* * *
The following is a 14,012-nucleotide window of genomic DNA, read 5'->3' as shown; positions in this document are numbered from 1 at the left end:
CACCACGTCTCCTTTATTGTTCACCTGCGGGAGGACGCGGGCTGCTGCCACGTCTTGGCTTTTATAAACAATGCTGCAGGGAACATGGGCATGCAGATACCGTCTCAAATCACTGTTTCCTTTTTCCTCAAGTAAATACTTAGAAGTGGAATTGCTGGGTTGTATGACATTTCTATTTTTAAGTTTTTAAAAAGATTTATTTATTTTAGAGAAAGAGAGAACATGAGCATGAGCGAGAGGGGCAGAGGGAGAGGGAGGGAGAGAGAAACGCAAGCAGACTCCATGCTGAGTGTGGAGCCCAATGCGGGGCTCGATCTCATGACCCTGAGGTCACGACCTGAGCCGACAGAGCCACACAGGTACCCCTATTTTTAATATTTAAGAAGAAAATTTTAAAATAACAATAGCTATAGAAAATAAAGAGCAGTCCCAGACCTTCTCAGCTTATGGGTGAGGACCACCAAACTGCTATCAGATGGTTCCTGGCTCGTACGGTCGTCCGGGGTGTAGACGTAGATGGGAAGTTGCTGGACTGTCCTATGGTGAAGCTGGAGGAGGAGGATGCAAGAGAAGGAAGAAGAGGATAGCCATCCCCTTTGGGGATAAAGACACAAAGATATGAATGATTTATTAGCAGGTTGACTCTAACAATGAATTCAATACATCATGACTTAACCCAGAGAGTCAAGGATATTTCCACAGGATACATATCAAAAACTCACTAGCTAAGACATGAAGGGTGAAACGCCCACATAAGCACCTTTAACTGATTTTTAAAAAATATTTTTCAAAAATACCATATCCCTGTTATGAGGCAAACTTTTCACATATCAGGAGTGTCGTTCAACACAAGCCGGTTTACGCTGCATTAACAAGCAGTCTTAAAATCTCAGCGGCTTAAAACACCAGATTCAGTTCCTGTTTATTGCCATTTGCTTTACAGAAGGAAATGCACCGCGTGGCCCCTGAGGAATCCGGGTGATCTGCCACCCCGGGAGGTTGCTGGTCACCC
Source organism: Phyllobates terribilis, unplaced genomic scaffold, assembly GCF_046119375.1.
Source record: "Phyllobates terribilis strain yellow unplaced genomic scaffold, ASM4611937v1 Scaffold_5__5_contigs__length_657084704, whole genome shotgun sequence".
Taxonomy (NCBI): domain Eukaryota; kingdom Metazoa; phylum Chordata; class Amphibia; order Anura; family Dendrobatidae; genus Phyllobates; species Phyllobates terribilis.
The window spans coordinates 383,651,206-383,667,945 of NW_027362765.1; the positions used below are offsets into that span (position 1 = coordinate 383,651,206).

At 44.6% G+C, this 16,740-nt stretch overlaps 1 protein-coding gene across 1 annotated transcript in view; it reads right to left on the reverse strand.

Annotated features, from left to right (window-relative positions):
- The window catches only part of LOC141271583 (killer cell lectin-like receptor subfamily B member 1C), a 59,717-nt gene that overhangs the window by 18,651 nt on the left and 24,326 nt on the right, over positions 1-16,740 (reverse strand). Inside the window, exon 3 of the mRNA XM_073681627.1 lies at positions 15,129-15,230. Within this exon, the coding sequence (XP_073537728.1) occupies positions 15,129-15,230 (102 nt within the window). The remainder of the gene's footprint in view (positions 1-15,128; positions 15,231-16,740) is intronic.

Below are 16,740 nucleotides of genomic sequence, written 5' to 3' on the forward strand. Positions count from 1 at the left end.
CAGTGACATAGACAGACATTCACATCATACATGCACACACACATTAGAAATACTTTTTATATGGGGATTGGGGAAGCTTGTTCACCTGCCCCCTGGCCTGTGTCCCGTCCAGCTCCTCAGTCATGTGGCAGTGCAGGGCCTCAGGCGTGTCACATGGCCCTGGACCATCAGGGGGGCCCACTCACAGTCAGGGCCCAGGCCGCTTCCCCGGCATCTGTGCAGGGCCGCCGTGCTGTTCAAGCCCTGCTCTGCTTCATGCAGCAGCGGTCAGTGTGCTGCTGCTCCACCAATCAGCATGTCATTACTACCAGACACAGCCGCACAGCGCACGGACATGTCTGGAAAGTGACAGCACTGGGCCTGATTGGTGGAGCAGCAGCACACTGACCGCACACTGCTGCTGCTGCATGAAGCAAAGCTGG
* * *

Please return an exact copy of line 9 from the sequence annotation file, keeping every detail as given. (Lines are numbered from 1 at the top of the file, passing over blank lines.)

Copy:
- The window catches only part of LOC141271583 (killer cell lectin-like receptor subfamily B member 1C), a 59,717-nt gene that overhangs the window by 18,651 nt on the left and 24,326 nt on the right, over positions 1-16,740 (reverse strand). Inside the window, exon 3 of the mRNA XM_073681627.1 lies at positions 15,129-15,230. Within this exon, the coding sequence (XP_073537728.1) occupies positions 15,129-15,230 (102 nt within the window). The remainder of the gene's footprint in view (positions 1-15,128; positions 15,231-16,740) is intronic.